A federal judge has ruled that Google must comply with the FBI's warrantless requests for confidential user data, despite the search company's arguments that the secret demands are illegal.
CNET has learned that U.S. District Judge Susan Illston in San Francisco rejected Google's request to modify or throw out 19 so-called National Security Letters, a warrantless electronic data-gathering technique used by the FBI that does not need a judge's approval. Her ruling came after a pair of top FBI officials, including an assistant director, submitted classified affidavits.
The litigation taking place behind closed doors in Illston's courtroom -- a closed-to-the-public hearing was held on May 10 -- could set new ground rules curbing the FBI's warrantless access to information that Internet and other companies hold on behalf of their users. The FBI issued 192,499 of the demands from 2003 to 2006, and 97 percent of NSLs include a mandatory gag order.
It wasn't a complete win for the Justice Department, however: Illston all but invited Google to try again, stressing that the company has only raised broad arguments, not ones "specific to the 19 NSLs at issue." She also reserved judgment on two of the 19 NSLs, saying she wanted the government to "provide further information" prior to making a decision.
NSLs are controversial because they allow FBI officials to send secret requests to Web and telecommunications companies requesting "name, address, length of service," and other account information about users as long as it's relevant to a national security investigation. No court approval is required, and disclosing the existence of the FBI's secret requests is not permitted.
Because of the extreme secrecy requirements, documents in the San Francisco case remain almost entirely under seal. Even Google's identity is redacted from Illston's four-page opinion, which was dated May 20 and remained undisclosed until now. But, citing initial filings, Bloomberg disclosed last month that it was Google that had initiated the legal challenge.
While the FBI's authority to levy NSL demands predates the Patriot Act, it was that controversial 2001 law that dramatically expanded NSLs by broadening their use beyond espionage-related investigations. The Patriot Act also authorized FBI officials across the country, instead of only in Washington, D.C., to send NSLs.
EFF's separate challenge
Illston, who is stepping down from her post in July, said another reason for her decision is her desire not to interfere while the Ninth Circuit Court of Appeals is reviewing the constitutionality of NSLs in an unrelated case that she also oversaw.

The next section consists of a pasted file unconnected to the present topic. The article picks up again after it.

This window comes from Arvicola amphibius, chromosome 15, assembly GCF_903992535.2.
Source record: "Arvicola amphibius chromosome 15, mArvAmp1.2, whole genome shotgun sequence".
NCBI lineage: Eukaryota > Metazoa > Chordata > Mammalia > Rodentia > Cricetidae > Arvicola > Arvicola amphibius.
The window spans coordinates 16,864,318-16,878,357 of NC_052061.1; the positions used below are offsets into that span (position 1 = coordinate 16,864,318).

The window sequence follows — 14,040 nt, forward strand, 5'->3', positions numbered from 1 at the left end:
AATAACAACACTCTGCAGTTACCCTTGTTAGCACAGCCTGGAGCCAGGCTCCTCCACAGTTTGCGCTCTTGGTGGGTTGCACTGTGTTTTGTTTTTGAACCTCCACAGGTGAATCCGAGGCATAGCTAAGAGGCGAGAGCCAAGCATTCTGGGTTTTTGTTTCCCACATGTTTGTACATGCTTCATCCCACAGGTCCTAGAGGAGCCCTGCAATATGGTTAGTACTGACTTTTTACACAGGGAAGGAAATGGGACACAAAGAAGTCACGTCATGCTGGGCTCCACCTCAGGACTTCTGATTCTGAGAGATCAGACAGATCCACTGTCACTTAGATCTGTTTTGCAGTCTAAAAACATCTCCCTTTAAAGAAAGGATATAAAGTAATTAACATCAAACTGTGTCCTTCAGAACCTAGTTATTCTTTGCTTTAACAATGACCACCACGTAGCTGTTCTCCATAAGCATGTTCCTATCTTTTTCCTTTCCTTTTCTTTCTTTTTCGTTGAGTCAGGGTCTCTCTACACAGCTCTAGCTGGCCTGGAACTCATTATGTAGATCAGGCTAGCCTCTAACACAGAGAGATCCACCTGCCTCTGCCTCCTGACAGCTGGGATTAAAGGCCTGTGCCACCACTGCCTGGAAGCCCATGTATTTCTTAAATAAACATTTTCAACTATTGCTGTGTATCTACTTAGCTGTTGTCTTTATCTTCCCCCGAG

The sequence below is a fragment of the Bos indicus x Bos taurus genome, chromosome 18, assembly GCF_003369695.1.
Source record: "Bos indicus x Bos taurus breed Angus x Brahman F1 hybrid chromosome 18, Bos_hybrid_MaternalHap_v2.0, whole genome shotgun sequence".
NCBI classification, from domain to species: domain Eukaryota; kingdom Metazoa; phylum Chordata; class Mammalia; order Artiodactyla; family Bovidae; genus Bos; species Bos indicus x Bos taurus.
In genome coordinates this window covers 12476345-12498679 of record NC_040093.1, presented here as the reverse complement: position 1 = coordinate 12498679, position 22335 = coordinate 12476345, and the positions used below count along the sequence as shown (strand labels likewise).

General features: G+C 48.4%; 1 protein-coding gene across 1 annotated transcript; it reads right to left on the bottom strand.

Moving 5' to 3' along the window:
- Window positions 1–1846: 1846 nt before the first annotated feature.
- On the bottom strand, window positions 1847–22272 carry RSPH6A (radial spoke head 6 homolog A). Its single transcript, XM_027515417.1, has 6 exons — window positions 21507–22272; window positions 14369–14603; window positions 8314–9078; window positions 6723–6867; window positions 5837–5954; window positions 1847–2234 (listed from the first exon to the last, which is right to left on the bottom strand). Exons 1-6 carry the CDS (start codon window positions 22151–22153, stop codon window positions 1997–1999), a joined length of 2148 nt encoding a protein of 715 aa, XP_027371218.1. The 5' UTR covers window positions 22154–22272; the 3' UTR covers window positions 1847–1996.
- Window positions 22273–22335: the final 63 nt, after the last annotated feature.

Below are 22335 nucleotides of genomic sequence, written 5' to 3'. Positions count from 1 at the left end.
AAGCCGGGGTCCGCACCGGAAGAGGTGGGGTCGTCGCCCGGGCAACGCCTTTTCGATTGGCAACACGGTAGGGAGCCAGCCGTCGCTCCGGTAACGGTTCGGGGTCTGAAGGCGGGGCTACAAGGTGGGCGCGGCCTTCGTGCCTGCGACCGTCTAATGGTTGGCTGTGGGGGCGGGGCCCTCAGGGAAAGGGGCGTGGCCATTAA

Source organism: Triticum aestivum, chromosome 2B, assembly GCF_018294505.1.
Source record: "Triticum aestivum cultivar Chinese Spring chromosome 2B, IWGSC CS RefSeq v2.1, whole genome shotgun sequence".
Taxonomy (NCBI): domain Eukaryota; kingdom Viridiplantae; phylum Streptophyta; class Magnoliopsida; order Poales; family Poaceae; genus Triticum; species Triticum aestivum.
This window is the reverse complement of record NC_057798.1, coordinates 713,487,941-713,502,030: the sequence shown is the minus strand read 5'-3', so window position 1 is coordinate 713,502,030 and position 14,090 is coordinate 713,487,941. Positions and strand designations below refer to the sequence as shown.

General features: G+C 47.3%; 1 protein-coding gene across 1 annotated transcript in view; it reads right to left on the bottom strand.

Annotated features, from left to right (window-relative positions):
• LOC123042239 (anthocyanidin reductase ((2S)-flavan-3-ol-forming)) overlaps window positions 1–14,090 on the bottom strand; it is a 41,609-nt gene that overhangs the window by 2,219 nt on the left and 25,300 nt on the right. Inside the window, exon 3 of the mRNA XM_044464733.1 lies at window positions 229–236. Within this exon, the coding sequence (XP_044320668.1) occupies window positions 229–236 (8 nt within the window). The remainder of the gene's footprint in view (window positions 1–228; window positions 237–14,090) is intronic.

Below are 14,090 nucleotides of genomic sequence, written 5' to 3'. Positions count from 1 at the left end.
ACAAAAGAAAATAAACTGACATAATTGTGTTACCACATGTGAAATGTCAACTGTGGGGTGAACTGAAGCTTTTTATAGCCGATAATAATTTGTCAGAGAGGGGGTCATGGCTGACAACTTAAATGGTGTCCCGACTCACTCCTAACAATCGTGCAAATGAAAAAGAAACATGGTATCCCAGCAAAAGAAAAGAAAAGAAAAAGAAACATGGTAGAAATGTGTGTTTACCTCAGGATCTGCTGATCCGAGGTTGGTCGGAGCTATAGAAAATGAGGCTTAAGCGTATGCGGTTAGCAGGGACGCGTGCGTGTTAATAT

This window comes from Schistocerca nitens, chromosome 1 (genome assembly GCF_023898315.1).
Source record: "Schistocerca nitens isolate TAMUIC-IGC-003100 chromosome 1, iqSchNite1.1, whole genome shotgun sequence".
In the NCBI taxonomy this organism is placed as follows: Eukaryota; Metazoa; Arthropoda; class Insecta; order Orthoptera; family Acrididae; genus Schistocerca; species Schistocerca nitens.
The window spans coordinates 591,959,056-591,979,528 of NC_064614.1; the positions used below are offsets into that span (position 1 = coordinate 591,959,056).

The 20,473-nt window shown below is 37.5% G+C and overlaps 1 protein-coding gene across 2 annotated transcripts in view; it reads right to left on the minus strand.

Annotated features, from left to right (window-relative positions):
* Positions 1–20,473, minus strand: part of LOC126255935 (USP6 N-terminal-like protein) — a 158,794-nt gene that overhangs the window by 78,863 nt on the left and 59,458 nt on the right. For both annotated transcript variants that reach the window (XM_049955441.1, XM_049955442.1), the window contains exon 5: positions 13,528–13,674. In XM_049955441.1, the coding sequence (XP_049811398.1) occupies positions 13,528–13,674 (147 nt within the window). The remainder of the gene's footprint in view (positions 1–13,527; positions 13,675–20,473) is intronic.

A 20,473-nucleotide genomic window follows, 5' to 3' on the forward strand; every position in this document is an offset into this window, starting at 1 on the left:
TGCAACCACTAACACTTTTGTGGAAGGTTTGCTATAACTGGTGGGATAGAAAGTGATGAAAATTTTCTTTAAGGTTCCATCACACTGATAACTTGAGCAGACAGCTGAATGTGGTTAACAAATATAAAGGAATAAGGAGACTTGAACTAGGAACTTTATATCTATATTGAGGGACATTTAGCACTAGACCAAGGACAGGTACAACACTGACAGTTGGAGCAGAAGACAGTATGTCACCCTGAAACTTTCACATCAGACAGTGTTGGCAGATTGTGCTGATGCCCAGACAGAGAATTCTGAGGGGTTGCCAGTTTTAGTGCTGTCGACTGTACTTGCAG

In that separate lawsuit brought by the Electronic Frontier Foundation on behalf of an unnamed telecommunications company, Illston dealt a harsh blow to the bureau's use of NSLs.
EFF had challenged the constitutionality of the portion of federal law that imposes nondisclosure requirements and limits judicial review of NSLs. Illston ruled that the NSL requirements "violate the First Amendment and separation of powers principles" and barred the FBI from invoking that language "in this or any other case." But she gave the Obama administration 90 days to appeal to the Ninth Circuit, which it did on May 6.
Neither the FBI nor Google responded to requests for comment. (In March, Google began publishing summary statistics about NSLs it received, making it the first major Internet company to do so.)
These aren't the first cases to tackle whether NSLs, including gag orders, are constitutional or not. In a 2008 ruling (PDF), the Second Circuit Court of Appeals handed down a mixed decision.
A three-judge panel of the Second Circuit took an odd approach: the judges agreed that the "challenged statutes do not comply with the First Amendment" but went on to rewrite the statute on their own to make it more constitutional. They drafted new requirements, including that FBI officials may levy a gag order only when they claim an "enumerated harm" to an investigation related to international terrorism or intelligence will result.
Illston's decision in the Google NSL case said that the FBI had submitted "classified" evidence "intended to demonstrate that the 19 NSLs were issued in full compliance with the procedural and substantive requirements imposed by the Second Circuit."
That includes classified declarations submitted by Stephanie Douglas, executive assistant director of the FBI's national security branch, and Robert Anderson, assistant director of the counterintelligence division at FBI headquarters.
A 2007 report by the Justice Department's inspector general found "serious misuse" of NSLs, and FBI director Robert Mueller pledged stricter internal controls. Mueller has also called the investigative technique invaluable.
Update 10 a.m. PT: In a previously unreported lawsuit in Manhattan, the Justice Department has asked a judge to grant its "petition to enforce" a NSL that the FBI sent to Google for confidential user data. The search company is fighting the request.